Car News’ editor Max Stahl championed the cause of Rallycross at Catalina Park in 1970 and suggested to his old mate Barry Ferguson that a Beetle might be perfect for the job with the traction available and the larger, big grunt engines that could now be built.
Stahl introduced Barry to Bruce Geddes, a VW tuning expert from Sydney’s Southern suburbs, and in that meeting an alliance was forged that would see Barry reignite his winning ways in a VW.
“These cars were very different to the virtually standard cars we used to run in the NSW rally champs. The engines started at 1750cc with massive twin-Weber carbies moving up to two-litre and eventually 2.2-litre,” said Barry.
“It was great fun and we finished up with more division one wins at Catalina than anyone else with those hot VWs. They had the right blend of power and traction which was the biggest problem on a rallycross track,” he added.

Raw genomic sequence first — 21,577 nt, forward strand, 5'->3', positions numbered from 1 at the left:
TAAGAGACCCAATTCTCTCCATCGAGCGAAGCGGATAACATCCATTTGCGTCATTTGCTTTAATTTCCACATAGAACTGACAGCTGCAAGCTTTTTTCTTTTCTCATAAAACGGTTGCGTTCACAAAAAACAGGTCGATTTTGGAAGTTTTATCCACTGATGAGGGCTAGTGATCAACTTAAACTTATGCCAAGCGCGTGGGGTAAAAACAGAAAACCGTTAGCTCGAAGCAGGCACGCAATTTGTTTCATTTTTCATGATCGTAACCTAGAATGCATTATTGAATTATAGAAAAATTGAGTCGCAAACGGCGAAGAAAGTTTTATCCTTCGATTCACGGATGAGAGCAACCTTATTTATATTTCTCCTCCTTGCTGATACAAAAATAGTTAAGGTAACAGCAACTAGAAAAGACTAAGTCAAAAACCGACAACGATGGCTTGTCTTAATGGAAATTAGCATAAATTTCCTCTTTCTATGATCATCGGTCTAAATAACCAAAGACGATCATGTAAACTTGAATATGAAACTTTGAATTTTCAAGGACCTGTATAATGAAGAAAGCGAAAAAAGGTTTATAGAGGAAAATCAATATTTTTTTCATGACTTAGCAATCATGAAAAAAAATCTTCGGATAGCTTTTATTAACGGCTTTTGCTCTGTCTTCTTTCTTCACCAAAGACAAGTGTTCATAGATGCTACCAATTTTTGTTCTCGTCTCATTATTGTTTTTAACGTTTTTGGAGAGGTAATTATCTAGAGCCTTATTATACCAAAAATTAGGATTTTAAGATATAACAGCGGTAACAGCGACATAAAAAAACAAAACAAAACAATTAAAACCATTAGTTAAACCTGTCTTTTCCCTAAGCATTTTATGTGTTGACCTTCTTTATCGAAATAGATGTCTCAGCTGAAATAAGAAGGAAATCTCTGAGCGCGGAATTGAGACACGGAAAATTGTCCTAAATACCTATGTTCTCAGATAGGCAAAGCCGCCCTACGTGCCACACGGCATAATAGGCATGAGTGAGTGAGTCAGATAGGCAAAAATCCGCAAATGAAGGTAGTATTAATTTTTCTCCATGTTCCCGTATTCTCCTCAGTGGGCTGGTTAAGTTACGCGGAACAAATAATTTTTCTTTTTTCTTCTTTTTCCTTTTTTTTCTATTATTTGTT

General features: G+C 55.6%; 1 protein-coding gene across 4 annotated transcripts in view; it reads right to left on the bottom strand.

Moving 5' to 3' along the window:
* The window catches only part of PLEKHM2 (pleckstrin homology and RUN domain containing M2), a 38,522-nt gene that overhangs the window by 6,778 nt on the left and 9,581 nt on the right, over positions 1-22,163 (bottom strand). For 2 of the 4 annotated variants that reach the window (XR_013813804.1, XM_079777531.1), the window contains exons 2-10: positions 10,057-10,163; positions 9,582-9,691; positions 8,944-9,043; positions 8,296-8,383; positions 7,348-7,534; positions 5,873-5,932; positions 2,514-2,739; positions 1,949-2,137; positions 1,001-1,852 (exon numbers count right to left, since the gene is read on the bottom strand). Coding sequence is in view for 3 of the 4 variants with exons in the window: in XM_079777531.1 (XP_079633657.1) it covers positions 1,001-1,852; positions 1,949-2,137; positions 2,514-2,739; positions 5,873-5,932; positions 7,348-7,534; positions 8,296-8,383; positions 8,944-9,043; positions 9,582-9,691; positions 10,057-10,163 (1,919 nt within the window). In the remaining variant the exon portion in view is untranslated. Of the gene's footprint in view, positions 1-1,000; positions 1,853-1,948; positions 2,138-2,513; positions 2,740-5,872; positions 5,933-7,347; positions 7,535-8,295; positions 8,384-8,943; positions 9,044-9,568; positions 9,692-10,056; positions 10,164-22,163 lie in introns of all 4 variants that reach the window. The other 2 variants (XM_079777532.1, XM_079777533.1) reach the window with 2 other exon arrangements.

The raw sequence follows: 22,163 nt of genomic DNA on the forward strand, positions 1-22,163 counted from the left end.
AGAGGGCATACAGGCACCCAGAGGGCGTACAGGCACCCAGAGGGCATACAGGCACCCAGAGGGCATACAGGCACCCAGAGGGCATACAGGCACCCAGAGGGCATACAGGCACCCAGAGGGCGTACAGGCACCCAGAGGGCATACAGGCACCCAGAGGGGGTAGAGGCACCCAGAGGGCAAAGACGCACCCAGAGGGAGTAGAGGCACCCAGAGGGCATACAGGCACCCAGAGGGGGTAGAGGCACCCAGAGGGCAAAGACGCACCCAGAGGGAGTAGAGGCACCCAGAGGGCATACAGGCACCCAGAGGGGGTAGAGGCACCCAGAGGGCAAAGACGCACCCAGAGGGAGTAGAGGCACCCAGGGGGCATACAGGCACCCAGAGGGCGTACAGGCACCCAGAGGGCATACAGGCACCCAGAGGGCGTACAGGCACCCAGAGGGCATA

So successful was the onslaught that the VW virtually became a category killer in rallycross. Rallycross eventually died, for a variety of reasons; partly because of the VW dominance, but also because of new demands from television, Katoomba’s atrocious weather and the changing motorsport landscape. But before this came to pass, Barry Ferguson had once again proved his driving credentials.
Inset: Early in the rallycross era, ’71. Above: By ’73 Ferguson had the Beetle set up for maximum traction.